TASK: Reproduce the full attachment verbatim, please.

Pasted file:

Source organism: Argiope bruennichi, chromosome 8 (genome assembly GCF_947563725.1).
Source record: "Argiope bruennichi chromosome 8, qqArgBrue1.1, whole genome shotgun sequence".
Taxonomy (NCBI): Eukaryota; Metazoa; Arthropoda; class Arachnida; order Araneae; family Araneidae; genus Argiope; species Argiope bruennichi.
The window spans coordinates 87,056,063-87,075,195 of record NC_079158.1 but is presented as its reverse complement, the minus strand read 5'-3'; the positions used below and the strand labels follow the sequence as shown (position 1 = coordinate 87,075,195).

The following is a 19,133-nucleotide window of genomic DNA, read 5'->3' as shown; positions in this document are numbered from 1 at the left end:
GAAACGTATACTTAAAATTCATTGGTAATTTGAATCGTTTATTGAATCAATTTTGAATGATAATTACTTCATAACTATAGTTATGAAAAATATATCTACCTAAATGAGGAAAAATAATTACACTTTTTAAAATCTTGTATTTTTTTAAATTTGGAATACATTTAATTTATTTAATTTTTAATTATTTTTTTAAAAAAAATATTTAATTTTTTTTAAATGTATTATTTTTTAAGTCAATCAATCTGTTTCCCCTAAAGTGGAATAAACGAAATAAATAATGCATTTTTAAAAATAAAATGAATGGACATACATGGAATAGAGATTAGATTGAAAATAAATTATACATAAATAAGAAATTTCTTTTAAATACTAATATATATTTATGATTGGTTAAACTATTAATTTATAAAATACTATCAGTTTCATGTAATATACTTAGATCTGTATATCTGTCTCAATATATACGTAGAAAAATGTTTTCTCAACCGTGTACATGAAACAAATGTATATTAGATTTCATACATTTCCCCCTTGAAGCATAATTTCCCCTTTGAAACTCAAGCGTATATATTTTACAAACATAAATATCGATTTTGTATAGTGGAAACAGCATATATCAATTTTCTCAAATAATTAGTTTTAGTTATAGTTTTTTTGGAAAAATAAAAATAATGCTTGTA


Source organism: Argiope bruennichi, chromosome 8 (genome assembly GCF_947563725.1).
Source record: "Argiope bruennichi chromosome 8, qqArgBrue1.1, whole genome shotgun sequence".
Taxonomy (NCBI): Eukaryota; Metazoa; Arthropoda; class Arachnida; order Araneae; family Araneidae; genus Argiope; species Argiope bruennichi.
The window spans coordinates 87,056,063-87,075,195 of record NC_079158.1 but is presented as its reverse complement, the minus strand read 5'-3'; the positions used below and the strand labels follow the sequence as shown (position 1 = coordinate 87,075,195).

The following is a 19,133-nucleotide window of genomic DNA, read 5'->3' as shown; positions in this document are numbered from 1 at the left end:
GAAACGTATACTTAAAATTCATTGGTAATTTGAATCGTTTATTGAATCAATTTTGAATGATAATTACTTCATAACTATAGTTATGAAAAATATATCTACCTAAATGAGGAAAAATAATTACACTTTTTAAAATCTTGTATTTTTTTAAATTTGGAATACATTTAATTTATTTAATTTTTAATTATTTTTTTAAAAAAAATATTTAATTTTTTTTAAATGTATTATTTTTTAAGTCAATCAATCTGTTTCCCCTAAAGTGGAATAAACGAAATAAATAATGCATTTTTAAAAATAAAATGAATGGACATACATGGAATAGAGATTAGATTGAAAATAAATTATACATAAATAAGAAATTTCTTTTAAATACTAATATATATTTATGATTGGTTAAACTATTAATTTATAAAATACTATCAGTTTCATGTAATATACTTAGATCTGTATATCTGTCTCAATATATACGTAGAAAAATGTTTTCTCAACCGTGTACATGAAACAAATGTATATTAGATTTCATACATTTCCCCCTTGAAGCATAATTTCCCCTTTGAAACTCAAGCGTATATATTTTACAAACATAAATATCGATTTTGTATAGTGGAAACAGCATATATCAATTTTCTCAAATAATTAGTTTTAGTTATAGTTTTTTTGGAAAAATAAAAATAATGCTTGTA